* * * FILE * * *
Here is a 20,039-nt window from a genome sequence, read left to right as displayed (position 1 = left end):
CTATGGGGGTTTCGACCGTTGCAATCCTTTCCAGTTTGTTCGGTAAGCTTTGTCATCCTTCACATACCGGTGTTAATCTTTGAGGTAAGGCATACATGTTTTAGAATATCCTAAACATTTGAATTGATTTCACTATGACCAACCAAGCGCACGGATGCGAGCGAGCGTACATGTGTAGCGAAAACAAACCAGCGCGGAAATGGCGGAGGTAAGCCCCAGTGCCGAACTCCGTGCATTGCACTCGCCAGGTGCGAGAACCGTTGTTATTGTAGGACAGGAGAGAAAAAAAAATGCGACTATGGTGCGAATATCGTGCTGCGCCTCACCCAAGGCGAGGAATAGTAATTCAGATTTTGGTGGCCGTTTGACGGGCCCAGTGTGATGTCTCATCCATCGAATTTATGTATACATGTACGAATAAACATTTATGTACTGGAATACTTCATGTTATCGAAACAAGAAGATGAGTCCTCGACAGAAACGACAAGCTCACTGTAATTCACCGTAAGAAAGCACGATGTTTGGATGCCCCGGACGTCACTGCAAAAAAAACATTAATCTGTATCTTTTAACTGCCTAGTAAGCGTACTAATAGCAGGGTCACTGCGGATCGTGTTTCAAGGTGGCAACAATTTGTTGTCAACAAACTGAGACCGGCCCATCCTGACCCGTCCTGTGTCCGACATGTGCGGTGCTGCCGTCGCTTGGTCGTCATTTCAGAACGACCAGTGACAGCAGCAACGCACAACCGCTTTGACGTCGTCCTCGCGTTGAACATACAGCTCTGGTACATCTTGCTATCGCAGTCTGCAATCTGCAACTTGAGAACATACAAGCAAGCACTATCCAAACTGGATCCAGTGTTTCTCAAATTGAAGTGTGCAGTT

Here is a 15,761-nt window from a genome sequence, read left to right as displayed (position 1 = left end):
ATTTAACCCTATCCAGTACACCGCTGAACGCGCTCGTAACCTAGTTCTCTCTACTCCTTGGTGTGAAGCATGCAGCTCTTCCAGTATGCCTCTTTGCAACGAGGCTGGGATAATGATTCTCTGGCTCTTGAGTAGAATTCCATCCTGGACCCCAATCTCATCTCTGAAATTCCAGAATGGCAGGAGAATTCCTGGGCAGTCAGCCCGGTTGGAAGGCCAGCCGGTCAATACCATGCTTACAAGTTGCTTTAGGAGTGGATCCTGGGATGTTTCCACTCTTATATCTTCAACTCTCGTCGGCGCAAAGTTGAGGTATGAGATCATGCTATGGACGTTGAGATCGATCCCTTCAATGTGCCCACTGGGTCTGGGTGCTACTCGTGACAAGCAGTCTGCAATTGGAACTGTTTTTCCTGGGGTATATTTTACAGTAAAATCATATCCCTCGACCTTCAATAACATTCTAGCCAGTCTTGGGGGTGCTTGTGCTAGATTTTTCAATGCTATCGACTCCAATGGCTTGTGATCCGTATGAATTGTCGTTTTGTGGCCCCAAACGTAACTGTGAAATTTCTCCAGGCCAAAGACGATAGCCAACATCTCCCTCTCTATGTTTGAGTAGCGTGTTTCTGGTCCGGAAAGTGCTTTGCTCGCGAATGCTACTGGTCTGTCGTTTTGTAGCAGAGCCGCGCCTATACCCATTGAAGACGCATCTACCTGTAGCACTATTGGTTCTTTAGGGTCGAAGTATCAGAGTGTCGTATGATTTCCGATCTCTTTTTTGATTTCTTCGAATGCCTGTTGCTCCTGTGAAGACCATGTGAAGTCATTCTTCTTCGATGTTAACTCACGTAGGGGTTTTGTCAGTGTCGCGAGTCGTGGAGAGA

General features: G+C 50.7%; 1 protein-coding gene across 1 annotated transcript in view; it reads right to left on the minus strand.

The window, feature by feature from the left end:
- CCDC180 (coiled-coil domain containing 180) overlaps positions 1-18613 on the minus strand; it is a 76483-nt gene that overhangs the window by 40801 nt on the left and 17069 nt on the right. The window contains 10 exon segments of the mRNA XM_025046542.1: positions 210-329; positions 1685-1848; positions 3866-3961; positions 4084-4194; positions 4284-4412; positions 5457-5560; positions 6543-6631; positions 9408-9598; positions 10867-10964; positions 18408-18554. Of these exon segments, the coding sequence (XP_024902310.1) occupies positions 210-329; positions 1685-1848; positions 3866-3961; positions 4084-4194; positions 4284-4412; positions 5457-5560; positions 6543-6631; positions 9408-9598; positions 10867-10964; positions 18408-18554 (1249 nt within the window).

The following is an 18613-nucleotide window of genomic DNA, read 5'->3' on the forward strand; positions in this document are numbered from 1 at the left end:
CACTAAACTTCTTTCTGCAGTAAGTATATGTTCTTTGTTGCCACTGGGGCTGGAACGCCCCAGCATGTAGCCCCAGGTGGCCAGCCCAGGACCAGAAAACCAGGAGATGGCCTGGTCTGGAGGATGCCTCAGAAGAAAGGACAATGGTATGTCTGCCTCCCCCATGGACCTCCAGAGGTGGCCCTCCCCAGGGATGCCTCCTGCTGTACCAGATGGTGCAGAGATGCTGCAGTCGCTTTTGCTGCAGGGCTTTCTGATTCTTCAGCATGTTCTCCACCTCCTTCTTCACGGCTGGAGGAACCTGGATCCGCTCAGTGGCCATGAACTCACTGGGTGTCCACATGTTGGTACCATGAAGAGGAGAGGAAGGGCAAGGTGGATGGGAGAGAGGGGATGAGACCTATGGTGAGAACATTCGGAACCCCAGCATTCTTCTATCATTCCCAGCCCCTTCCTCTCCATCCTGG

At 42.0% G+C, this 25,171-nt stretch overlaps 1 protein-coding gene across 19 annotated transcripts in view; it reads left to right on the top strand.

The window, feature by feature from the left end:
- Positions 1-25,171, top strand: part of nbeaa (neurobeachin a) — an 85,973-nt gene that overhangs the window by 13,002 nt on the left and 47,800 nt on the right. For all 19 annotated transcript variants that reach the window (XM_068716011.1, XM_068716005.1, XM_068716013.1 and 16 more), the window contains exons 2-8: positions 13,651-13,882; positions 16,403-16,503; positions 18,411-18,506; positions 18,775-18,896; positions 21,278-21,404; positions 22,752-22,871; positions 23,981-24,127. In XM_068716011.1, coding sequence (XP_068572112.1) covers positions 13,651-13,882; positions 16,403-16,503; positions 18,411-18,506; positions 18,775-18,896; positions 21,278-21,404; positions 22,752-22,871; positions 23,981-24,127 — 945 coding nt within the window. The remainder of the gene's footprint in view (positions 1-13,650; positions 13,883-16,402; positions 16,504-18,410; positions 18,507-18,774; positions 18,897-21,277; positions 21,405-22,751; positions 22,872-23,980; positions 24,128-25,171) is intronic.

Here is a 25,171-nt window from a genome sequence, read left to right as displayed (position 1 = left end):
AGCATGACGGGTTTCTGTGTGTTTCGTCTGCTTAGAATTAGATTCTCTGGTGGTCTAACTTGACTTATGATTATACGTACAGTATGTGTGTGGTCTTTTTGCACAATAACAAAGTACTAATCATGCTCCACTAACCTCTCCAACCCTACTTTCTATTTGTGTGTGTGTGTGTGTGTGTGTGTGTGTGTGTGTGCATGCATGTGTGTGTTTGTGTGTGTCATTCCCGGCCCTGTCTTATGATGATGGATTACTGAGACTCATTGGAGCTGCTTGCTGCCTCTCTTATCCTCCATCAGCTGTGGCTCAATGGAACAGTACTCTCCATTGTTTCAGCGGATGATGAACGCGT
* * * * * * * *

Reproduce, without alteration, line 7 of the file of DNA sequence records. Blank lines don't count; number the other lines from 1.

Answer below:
- CCDC180 (coiled-coil domain containing 180) overlaps positions 1-18613 on the minus strand; it is a 76483-nt gene that overhangs the window by 40801 nt on the left and 17069 nt on the right. The window contains 10 exon segments of the mRNA XM_025046542.1: positions 210-329; positions 1685-1848; positions 3866-3961; positions 4084-4194; positions 4284-4412; positions 5457-5560; positions 6543-6631; positions 9408-9598; positions 10867-10964; positions 18408-18554. Of these exon segments, the coding sequence (XP_024902310.1) occupies positions 210-329; positions 1685-1848; positions 3866-3961; positions 4084-4194; positions 4284-4412; positions 5457-5560; positions 6543-6631; positions 9408-9598; positions 10867-10964; positions 18408-18554 (1249 nt within the window).